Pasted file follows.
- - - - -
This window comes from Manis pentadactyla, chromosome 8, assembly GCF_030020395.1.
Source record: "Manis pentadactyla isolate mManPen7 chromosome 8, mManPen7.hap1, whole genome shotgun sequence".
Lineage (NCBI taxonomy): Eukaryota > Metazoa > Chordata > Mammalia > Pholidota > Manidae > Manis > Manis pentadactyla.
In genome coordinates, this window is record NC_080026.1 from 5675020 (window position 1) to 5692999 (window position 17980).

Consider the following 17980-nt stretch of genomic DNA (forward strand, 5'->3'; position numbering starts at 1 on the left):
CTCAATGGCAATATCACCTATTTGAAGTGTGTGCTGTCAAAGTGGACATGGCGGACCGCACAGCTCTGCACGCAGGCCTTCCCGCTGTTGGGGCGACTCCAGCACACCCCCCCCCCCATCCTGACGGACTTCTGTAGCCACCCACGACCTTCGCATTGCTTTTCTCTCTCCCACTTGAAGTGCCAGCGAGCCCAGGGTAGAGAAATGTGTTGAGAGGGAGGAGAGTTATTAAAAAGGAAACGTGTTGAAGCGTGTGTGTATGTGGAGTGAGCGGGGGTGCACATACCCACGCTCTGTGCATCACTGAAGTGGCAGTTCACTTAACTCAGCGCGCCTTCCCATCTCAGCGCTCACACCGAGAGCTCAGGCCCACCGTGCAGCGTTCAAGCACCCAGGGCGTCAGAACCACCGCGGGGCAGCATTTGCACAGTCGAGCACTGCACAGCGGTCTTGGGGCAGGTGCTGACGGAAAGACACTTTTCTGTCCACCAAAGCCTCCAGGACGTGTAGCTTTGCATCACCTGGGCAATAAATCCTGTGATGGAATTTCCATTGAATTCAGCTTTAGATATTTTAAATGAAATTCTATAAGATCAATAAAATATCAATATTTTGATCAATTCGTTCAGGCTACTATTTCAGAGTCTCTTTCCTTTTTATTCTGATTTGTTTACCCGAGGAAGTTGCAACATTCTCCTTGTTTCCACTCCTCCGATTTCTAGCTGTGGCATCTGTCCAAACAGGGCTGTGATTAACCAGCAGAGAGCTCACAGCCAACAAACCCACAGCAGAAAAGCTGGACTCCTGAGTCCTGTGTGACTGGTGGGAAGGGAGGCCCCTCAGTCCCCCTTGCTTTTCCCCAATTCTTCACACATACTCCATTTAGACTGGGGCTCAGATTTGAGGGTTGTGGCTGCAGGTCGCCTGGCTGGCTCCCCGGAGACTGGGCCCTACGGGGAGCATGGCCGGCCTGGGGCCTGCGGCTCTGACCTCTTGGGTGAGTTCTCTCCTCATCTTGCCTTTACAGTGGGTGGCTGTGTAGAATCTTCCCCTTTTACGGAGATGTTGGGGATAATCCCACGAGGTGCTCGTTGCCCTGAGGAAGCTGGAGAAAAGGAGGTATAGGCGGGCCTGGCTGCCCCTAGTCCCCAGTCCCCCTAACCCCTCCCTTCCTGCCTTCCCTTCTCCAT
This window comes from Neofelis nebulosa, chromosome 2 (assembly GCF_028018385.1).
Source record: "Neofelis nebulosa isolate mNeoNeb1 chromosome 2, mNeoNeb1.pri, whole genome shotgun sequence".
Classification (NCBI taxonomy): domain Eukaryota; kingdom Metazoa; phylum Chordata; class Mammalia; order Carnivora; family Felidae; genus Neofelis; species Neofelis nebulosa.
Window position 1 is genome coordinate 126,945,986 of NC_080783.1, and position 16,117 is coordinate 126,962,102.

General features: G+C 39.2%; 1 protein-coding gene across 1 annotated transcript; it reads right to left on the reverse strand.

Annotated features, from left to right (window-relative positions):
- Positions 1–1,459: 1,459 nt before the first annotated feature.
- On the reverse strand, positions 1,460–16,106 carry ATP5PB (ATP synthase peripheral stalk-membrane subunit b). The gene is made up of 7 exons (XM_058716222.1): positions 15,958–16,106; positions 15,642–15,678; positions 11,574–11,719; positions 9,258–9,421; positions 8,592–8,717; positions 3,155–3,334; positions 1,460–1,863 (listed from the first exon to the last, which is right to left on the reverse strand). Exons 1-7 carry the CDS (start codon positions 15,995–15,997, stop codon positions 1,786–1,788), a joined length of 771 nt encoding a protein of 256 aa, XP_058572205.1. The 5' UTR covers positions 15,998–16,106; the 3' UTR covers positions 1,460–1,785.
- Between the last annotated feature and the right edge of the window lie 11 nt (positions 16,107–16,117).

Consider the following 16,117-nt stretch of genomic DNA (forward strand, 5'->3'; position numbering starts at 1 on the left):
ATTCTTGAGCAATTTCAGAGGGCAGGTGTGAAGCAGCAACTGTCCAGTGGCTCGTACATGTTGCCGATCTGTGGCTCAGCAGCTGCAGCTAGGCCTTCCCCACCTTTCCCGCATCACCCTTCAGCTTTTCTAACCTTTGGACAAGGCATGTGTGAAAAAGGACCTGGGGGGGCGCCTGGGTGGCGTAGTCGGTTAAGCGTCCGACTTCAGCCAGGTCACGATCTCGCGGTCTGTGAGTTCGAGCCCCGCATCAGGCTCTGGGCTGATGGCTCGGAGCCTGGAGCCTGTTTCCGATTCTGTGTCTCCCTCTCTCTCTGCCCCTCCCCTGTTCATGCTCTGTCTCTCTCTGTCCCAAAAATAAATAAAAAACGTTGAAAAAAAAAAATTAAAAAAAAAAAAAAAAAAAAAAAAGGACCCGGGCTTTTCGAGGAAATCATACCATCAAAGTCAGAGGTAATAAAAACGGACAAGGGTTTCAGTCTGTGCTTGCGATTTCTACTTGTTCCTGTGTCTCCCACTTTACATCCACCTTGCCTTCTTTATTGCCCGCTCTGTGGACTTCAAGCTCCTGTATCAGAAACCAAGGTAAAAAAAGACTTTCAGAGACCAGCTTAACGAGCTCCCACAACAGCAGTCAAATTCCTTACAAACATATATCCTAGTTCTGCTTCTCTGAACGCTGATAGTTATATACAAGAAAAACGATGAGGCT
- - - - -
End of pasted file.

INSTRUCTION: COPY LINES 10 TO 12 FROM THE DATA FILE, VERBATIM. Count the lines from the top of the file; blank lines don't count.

Window position 1 is genome coordinate 126,945,986 of NC_080783.1, and position 16,117 is coordinate 126,962,102.

General features: G+C 39.2%; 1 protein-coding gene across 1 annotated transcript; it reads right to left on the reverse strand.

Annotated features, from left to right (window-relative positions):